Bretton Woods Agreement 1971


The massive inflow of USD in exchange of gold not only dissatisfied one of the US’s initial goals, which was for the USD to become the world’s central currency, but also resulted in a depletion of gold reserves of the US, which undermined the stability of the USD. All these events culminated in Nixon’s announcement that the USD was no longer pegged to the gold standard in 1971, which was the sign of the breakdown of the Bretton Woods system. Besides Triffin, other economists foresaw the defects in the Bretton Woods system as well. In 1941, Keynes proposed a more appropriate alternative to USD as global reserve currency called “bancor”, because he claims that a new currency can prevent the breakdown of one currency’s incompatible purposes. Ultimately, the latent fatal weakness of USD as a dual-purpose currency exacerbated and led to the ultimate breakdown. Meanwhile the war had left the UK bankrupt, and in hock to the USA, a fact emphasised by the terms of the loan Keynes was sent to negotiate with the US in 1946.


  • This might involve either a more deflationary overall macro policy or a shift in the fiscal/monetary mix, toward tighter money and easier fiscal policy, to combat a payments deficit.
  • The increasing demand for dollars led the U.S. government and the Federal Reserve System to increase the amount of dollars and thus to depreciate the purchasing power of the dollar.
  • The Nixon Administration was afraid that other countries were going to ask for gold and the U.S. wouldn’t have it.

The latter was in open contrast to the academic consensus on the need for more exchange rate flexibility. Since the devaluation of sterling in November 1967, the uncertainties of France after the 1968 political turmoil, and the surpluses of Germany and Japan, authorities became interested in exchange rate flexibility, but more in internal discussions than in public debates. 6 and, if anything, it rather became a frequent practice for the Fund to pressure countries faced with balance-of-payments deficits to depreciate their currencies; there was also pressure on surplus countries to appreciate, but in this case, the IMF’s leverage was very limited. A global reserve system based on a dual gold–dollar standard, but with dollar reserves being the most dynamic element in reserve accumulation. The World Bank is the name used by the International Bank for Reconstruction and Development and the International Development Association . Together, these organizations provide low-interest loans, zero-interest credits, and grants to developing countries.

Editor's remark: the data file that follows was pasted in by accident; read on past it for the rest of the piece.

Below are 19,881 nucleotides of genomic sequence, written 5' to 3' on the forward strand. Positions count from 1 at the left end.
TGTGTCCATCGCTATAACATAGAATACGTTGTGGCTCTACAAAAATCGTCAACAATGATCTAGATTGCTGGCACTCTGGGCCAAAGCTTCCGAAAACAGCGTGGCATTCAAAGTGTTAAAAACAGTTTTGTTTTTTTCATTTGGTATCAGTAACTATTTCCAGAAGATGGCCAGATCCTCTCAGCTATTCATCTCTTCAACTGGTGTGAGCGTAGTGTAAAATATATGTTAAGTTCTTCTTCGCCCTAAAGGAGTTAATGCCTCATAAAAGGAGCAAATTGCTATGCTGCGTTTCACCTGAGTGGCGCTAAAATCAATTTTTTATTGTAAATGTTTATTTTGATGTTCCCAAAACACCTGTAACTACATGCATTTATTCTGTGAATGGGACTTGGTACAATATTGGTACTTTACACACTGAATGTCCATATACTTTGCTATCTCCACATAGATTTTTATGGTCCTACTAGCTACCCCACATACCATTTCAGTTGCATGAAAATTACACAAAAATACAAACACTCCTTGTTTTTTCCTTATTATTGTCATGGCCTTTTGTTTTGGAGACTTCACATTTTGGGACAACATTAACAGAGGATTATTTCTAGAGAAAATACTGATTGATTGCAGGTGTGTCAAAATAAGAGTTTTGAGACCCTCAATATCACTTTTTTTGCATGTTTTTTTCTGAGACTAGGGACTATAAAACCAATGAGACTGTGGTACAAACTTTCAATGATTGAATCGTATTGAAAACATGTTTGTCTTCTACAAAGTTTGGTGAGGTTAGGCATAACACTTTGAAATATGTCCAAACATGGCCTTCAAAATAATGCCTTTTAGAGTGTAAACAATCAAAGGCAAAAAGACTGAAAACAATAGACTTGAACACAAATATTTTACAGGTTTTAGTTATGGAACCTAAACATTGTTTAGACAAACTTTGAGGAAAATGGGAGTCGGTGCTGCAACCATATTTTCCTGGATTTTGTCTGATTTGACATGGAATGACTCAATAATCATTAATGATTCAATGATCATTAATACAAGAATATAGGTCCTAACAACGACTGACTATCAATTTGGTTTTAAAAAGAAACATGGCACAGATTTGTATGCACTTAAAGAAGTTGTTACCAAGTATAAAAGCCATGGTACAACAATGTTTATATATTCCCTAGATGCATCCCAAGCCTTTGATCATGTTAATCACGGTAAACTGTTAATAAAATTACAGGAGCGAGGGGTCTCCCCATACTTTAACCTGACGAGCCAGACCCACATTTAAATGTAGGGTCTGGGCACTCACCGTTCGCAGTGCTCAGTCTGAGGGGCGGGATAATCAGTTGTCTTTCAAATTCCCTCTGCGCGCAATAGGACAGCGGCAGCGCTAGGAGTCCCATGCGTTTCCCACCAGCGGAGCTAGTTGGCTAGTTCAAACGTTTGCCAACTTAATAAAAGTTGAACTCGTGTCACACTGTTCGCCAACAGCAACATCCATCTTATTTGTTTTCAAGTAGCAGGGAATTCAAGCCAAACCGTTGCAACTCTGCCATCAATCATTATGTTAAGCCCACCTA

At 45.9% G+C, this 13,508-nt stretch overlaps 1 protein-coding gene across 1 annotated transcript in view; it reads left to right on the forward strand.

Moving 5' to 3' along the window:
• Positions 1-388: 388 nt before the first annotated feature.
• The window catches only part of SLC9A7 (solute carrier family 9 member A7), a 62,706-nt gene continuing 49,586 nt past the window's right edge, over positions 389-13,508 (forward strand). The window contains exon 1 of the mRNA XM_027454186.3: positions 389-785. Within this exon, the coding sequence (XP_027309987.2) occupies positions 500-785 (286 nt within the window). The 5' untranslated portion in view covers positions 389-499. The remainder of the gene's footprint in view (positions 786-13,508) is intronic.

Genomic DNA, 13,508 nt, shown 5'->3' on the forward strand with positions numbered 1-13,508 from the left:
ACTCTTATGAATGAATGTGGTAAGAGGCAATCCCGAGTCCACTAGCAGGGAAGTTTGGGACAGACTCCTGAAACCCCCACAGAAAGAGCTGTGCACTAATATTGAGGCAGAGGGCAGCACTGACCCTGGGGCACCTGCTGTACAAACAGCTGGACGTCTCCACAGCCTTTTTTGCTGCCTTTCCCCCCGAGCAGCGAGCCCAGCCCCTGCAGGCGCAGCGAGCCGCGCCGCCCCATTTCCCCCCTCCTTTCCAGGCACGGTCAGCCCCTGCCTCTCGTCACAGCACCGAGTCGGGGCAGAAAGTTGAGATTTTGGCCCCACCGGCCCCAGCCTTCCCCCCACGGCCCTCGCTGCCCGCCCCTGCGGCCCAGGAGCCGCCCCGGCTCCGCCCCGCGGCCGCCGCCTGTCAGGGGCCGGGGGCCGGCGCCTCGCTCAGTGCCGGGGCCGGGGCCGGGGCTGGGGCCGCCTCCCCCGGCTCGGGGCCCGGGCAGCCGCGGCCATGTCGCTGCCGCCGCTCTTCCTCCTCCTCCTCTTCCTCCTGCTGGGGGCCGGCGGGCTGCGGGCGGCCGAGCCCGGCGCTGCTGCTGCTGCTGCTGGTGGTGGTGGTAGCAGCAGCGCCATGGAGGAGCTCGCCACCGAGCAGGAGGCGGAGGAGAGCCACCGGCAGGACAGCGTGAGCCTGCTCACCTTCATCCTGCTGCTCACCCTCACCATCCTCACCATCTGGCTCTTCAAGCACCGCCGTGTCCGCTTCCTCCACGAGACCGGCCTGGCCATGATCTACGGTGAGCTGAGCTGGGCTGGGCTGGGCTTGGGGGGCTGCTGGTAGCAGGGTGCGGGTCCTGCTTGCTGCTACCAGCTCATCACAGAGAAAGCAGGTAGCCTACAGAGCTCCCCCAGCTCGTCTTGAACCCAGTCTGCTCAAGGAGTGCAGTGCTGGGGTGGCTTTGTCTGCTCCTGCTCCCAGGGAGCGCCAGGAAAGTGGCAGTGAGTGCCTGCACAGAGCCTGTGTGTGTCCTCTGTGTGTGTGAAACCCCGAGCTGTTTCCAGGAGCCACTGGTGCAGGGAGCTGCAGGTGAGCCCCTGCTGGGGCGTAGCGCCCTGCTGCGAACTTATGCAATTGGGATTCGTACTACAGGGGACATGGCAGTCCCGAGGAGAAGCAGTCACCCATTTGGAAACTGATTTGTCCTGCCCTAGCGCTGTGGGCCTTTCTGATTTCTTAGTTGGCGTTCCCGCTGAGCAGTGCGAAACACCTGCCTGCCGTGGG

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Speculators pushed many foreign currencies up against their now-higher valuation limits, and the value of gold was driven higher as well. When the U.S. unilaterally decided to devalue its dollar by 10% in February 1973, raising the price of gold to $42 per ounce, it was too much for the system. By 1973, most major currencies had shifted from a fixed to a floating exchange rate relative to the U.S. dollar.

Events that led up to the Gold standard and when it was dissolved – FXStreet

Events that led up to the Gold standard and when it was dissolved.

Posted: Wed, 01 Mar 2023 11:38:29 GMT [source]

Professor Robert Trevin stated that the system is based on the dollar as the main currency. Countries other than the United States had to raise dollars to carry out international trade. The USA had to save virtually unlimited dollars and thus had to run a BOP deficit.

Who signed the Bretton Woods agreement?

The arrangement had actually been in effect for some time, but it took a while for countries to get comfortable with it as the best possible option. The agreement also established the International Monetary Fund, which is tasked with tracking exchange rates, maintaining international reserves currencies, and lending money to countries that require extra funds to maintain their exchange rates. It also created the World Bank, which aimed to help rebuild the global economy after World War II and assist underdeveloped countries with growing their productivity. In Spain, where another housing boom turned to bust, the crisis also led to fiscal problems. Spain introduced several costly bailout packages with enhanced guarantees, and took on a European bailout package. Throughout, international pressure—both political and market based—was harsh leading to higher risk premia.


This inflow of currency caused hyperinflation, as the supply of money overwhelmed the demand. Bretton Woods allowed the world to slowly transition from a gold standard to a U.S. dollar standard. Provide a crude measure that separates out the rise in debt due to bailouts and resolution activity and a remaining portion due to discretionary and automatic fiscal expansion. In their sample, the median rise in the debt-to-GDP ratio after a crisis is 12 with the majority (6.8) attributable to fiscal rescue packages. For advanced economies, the figures are 21.4 and 3.8, and in emerging economies they are 9 and 10. Inference should recognize this fact and the historical record should be assessed in light of these data.